Serial 7s number correctDay 1Plac25.941.5126.421.5226.811.5826.401.532.830.752.380.791.560.841.580.792.500.792.900.883.170.883.920.81Treatment p < 0.001
Nut+28.001.5328.431.5329.401.6029.641.554.680.764.000.804.210.854.060.805.870.804.400.893.490.893.830.82
Day 56Plac26.581.4826.171.5726.981.5027.151.612.250.882.520.911.210.911.131.064.330.974.101.092.920.902.540.95
Nut+27.961.5029.531.5929.921.5228.511.625.210.893.620.923.110.914.681.077.230.984.891.103.790.915.300.96
Serial 7s number of errorsDay 1Plac2.250.342.330.342.710.352.310.370.940.440.100.430.380.420.690.460.750.360.600.42−0.170.430.500.42
Nut+2.260.352.810.352.890.353.210.380.700.450.680.440.230.43−0.260.460.320.36−0.320.430.380.440.170.42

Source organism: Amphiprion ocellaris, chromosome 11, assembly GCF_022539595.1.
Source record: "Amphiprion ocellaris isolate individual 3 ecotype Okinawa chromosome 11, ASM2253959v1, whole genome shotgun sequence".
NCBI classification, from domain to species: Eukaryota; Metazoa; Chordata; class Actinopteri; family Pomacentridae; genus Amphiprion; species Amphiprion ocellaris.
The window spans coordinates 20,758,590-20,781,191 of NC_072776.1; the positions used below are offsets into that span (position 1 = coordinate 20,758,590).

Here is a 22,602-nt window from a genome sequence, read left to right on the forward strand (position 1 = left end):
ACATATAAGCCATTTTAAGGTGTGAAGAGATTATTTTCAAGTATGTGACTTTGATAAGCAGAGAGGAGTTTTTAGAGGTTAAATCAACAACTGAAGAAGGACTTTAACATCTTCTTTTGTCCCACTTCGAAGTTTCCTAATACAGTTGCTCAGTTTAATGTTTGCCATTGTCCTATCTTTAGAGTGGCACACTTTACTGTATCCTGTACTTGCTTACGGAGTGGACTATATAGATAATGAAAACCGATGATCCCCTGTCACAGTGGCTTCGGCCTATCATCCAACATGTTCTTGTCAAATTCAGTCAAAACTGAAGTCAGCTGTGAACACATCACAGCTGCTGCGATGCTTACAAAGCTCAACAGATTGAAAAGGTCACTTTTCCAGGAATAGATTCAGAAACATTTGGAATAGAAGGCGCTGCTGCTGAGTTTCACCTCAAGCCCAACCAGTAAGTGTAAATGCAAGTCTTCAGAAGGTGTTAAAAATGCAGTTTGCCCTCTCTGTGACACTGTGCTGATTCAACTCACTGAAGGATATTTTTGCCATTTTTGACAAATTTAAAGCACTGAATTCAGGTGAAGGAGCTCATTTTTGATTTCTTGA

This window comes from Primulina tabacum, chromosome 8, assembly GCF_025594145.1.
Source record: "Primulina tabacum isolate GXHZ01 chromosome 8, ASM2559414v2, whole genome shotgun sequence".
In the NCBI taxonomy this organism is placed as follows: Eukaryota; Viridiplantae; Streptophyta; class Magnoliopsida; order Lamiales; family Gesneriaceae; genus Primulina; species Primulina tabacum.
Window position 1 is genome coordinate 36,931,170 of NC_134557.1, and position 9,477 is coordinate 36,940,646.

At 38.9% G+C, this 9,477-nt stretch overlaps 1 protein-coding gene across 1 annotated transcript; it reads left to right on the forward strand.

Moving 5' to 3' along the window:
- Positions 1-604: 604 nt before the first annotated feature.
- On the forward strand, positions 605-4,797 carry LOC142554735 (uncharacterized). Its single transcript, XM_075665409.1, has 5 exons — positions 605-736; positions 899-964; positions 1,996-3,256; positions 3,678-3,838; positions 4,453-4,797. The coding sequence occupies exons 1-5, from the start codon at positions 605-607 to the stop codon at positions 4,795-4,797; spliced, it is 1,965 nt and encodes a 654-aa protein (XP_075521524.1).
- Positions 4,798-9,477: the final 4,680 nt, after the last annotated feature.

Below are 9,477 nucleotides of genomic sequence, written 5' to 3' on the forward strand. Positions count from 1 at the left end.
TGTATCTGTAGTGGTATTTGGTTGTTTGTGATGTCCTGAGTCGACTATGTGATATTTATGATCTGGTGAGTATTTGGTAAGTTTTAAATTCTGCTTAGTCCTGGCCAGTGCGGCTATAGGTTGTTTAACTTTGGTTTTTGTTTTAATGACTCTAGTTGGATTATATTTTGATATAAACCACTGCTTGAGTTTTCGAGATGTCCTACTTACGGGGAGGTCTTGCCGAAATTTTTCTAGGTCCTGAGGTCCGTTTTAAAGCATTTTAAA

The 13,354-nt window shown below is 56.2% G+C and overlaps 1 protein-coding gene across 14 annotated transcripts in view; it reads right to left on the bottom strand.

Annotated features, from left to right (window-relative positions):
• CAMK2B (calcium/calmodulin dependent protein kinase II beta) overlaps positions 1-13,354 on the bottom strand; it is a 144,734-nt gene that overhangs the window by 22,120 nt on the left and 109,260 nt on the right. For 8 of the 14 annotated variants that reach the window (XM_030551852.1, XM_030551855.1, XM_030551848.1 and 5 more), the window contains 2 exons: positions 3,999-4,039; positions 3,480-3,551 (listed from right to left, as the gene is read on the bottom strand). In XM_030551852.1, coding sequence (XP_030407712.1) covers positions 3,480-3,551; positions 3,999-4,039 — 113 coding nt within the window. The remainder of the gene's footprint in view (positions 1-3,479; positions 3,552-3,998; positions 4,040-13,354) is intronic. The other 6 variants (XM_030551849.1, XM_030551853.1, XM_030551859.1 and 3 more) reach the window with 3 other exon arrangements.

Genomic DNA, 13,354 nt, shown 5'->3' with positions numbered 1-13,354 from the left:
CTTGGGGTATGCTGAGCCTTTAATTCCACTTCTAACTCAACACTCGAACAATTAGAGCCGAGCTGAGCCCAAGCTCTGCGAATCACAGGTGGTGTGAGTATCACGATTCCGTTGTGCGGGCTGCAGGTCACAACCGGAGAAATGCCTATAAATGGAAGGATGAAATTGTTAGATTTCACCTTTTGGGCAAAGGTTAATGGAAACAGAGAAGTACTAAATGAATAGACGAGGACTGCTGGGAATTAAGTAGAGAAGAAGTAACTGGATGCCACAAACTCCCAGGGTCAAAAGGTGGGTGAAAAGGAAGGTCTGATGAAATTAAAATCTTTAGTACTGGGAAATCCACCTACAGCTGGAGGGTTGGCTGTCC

Day 56Plac2.440.322.690.342.500.302.830.400.880.35−0.100.410.830.400.150.400.310.35−0.270.390.580.350.230.41
Nut+2.320.322.620.342.920.303.750.410.790.350.040.410.090.41−0.530.410.380.360.530.390.020.35−0.870.41
Fatigue % along VASDay 1Plac56.292.4859.352.8062.292.8465.082.933.812.426.582.275.192.363.902.168.402.4310.482.2210.042.147.101.90Treatment p < 0.001
Nut+57.892.5162.832.8367.382.8770.452.96−5.602.44−7.092.30−8.962.39−11.52.18−1.432.450.792.240.942.16−0.281.92
Day 56Plac51.882.5158.732.4663.312.5566.252.728.102.406.192.194.792.053.851.9710.672.479.712.315.152.393.902.27
Nut+57.872.5365.452.4970.472.5774.872.75−0.982.42−3.402.21−4.532.07−6.281.995.172.503.492.341.532.41−1.282.30
Data are means (±SEM, in italics) and comprise raw data from the pre-dose baseline assessment and “change from baseline” (adjusted to the days’ corresponding pre-dose score) data for the 40 min and 160 min post-dose assessments. Sample sizes were 77 (placebo 36) for the Rapid Visual Information Processing task (RVIP) and 95 (placebo 48) for the Serial 3s, 7s and fatigue. Treatment = main effect of treatment from the ANOVA; Plac = placebo; Nut+ = nutrient enriched; RVIP = Rapid Visual Information Processing task; Rep = repetition of task.